TRENTON – Attorney General Paula T. Dow and Division on Civil Rights Director Craig Sashihara announced today the launch of a statewide initiative designed to promote awareness among veterans and active military personnel of their rights under the New Jersey Law Against Discrimination (LAD), as well as their recourse if they believe those rights have been violated.
The initiative was conceived as a means of helping those who have served in the military and — upon returning to civilian life – encountered discrimination in the workplace and elsewhere.
“This is one way of giving back to those who have given so much,” said Dow. “Many people understand that discrimination based on gender, race or religion is illegal. Through this initiative, we intend to spread the word that discrimination against someone simply because he or she is a member of the military and has answered the call to duty – or might end up answering that call to serve – is just as illegal.”
“Men and women in the military devote themselves to protecting us,” said Sashihara. “The least we can do is ensure that they’re not treated unfairly in their civilian jobs, in their attempts to obtain housing for their families, or in their efforts to gain access to places of public accommodation. No one should be penalized for serving his or her country.”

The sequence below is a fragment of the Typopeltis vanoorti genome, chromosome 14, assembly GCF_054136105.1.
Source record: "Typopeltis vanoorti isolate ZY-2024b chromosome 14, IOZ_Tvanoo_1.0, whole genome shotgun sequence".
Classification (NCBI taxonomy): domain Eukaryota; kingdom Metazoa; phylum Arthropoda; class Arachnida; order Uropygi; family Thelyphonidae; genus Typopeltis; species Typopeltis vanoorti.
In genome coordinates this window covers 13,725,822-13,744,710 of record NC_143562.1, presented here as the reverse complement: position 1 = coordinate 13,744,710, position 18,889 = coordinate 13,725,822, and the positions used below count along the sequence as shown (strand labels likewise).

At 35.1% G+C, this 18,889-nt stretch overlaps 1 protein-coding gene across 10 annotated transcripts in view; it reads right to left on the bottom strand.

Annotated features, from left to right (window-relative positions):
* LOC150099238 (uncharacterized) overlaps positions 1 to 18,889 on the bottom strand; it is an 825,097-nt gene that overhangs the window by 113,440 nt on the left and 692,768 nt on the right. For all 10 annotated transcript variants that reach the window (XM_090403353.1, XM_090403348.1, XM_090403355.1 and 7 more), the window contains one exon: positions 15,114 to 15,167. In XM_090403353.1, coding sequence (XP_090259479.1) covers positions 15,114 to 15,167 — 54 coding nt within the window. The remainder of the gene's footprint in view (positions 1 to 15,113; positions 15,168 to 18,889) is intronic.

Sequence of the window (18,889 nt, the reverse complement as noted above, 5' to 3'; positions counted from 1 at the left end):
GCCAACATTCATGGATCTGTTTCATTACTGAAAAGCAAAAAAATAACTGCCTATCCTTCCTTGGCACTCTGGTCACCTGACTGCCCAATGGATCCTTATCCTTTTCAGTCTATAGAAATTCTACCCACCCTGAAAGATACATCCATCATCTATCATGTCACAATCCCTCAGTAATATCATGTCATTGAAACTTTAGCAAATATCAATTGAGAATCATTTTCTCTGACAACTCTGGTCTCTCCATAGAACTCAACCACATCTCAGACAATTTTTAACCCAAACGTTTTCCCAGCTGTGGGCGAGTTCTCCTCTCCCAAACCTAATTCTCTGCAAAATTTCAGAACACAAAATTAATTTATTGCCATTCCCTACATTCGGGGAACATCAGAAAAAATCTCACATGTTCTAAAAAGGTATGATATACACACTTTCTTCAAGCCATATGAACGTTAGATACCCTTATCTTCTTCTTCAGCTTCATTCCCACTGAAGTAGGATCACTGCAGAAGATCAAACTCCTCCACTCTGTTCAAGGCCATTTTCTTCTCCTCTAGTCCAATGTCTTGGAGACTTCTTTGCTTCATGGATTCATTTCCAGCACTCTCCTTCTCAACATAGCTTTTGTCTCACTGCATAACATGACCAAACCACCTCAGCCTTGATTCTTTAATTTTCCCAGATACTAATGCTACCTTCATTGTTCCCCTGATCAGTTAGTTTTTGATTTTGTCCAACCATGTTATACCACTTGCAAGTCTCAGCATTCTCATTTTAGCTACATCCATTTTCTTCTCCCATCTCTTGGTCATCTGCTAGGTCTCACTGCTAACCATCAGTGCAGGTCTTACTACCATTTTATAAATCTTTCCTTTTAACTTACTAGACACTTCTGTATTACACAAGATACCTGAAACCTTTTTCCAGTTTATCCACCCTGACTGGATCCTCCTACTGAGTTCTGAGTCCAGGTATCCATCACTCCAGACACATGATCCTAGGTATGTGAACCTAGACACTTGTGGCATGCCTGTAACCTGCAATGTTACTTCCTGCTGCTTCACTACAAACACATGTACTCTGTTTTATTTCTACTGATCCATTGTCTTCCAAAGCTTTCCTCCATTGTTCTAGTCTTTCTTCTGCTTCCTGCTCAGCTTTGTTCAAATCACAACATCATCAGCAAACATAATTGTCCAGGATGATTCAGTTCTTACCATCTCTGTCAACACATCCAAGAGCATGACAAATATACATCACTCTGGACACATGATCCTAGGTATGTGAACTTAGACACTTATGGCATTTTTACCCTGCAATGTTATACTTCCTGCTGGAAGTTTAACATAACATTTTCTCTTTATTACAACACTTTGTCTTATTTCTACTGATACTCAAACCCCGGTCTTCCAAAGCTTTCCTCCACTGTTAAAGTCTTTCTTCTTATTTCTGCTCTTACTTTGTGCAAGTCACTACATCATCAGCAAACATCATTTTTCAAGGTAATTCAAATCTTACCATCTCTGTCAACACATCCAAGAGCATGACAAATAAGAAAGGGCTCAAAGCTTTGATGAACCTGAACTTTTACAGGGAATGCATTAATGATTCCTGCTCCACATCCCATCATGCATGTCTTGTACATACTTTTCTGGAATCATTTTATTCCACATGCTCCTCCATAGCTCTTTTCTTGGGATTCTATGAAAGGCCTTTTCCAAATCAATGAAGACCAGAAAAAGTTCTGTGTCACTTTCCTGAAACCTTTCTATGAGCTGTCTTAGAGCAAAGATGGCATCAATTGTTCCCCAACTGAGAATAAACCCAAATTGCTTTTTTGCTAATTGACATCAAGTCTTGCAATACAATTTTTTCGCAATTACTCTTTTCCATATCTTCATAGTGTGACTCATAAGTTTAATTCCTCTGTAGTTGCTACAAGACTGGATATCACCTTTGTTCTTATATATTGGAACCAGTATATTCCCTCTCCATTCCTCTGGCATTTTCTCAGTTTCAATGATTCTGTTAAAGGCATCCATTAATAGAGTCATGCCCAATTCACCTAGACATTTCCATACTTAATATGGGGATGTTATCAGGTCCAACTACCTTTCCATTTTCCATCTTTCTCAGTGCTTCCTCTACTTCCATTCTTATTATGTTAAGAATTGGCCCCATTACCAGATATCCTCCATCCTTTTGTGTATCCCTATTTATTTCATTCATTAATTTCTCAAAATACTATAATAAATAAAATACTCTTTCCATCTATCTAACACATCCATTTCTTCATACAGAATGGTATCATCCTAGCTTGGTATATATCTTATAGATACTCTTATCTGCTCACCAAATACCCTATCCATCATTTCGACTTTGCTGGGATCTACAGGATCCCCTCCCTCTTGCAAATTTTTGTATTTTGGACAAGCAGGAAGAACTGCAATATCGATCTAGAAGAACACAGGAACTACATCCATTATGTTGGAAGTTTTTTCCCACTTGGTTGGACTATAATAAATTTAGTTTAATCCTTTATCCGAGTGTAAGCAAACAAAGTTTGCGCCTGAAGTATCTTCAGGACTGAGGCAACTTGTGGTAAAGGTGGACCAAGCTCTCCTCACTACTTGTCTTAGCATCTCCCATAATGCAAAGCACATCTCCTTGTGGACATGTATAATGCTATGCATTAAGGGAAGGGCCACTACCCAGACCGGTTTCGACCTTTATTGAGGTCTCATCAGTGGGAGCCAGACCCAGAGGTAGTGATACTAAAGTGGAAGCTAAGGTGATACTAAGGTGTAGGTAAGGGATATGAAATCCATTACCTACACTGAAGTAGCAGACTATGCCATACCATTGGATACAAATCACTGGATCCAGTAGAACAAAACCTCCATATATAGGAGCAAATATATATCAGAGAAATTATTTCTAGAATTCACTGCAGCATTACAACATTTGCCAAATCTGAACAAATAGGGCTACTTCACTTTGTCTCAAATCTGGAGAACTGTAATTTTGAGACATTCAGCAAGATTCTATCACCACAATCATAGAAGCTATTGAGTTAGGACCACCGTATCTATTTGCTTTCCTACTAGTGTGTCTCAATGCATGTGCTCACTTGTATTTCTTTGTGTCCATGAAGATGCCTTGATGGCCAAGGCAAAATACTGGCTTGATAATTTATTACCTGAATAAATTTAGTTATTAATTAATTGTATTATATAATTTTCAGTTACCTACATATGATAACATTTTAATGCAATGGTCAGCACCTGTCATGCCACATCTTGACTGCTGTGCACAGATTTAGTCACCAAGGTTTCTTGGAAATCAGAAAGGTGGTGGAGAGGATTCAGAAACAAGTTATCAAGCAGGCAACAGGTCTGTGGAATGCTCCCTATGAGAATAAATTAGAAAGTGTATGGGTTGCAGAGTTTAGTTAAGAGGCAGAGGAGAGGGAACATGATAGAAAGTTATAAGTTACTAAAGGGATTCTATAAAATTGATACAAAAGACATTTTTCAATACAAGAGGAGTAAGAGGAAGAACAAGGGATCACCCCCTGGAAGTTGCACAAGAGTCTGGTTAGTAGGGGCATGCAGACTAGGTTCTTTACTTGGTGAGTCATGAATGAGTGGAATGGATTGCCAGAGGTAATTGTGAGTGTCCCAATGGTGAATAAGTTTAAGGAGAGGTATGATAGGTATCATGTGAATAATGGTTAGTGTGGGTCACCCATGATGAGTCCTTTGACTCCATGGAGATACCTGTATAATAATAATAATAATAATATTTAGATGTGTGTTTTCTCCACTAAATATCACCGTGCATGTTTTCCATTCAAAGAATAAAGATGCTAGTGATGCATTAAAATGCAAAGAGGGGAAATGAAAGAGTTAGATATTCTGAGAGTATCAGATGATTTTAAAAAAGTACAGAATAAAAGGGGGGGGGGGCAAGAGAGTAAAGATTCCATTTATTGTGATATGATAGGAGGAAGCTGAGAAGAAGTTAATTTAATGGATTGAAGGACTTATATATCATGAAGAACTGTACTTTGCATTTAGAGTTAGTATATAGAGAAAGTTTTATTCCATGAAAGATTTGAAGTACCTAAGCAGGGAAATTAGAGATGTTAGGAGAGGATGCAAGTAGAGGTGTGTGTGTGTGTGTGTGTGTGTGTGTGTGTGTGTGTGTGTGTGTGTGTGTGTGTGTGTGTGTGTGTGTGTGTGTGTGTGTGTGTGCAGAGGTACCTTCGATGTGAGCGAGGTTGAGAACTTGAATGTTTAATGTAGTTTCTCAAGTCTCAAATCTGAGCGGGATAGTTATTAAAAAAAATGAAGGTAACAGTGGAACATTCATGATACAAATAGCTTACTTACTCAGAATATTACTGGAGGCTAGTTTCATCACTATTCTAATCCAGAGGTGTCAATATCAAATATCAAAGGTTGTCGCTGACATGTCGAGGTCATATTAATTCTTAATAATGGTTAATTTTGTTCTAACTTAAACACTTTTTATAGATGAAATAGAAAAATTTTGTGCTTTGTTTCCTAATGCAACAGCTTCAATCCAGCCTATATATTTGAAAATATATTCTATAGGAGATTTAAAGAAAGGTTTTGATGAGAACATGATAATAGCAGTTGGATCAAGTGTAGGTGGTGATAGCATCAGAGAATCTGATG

Working in conjunction with the American Legion of New Jersey and other stakeholders, the Division recently held the first of what will be a series of public forums for military veterans at the American Legion Post in Lawrenceville. Additional public forums at other locations, as well as other events and activities focused on veterans’ rights, will be held throughout 2012.
Sashihara explained that one concern underlying the outreach effort is that discrimination against military personnel may go unreported due to a lack of awareness of the protections afforded by the law. For example, he noted, some military members may not realize that an employee cannot be fired, demoted or removed from promotional consideration simply because they are absent from work fulfilling their service obligations.
As part of the planning effort leading up to the veterans’ initiative, representatives of the Division on Civil Rights worked closely with American Legion Past State Commander Bob Looby and other Legion officials.
Division representatives also discussed the proposed initiative with veterans during roundtable meetings held earlier this year at American Legion posts in Toms River and Woodbury.
In addition to the American Legion, other partners in the veterans’ outreach initiative include the New Jersey Department of Military and Veterans Affairs and the U.S. Equal Employment Opportunity Commission (EEOC), which can provide veterans with information and assistance pertaining to federal anti-discrimination law.
Director Sashihara thanked Division on Civil Rights Assistant Director Phillip Freeman, who heads the Division’s Bureau of Prevention, Outreach and Public Education, for his work on the veterans’ initiative.
Anyone seeking to file a formal discrimination complaint can do so by visiting one of the Division’s four regional offices located in Atlantic City, Camden, Trenton and Newark. For additional information, visit the Division’s Web site at: www.NJCivilRights.org .
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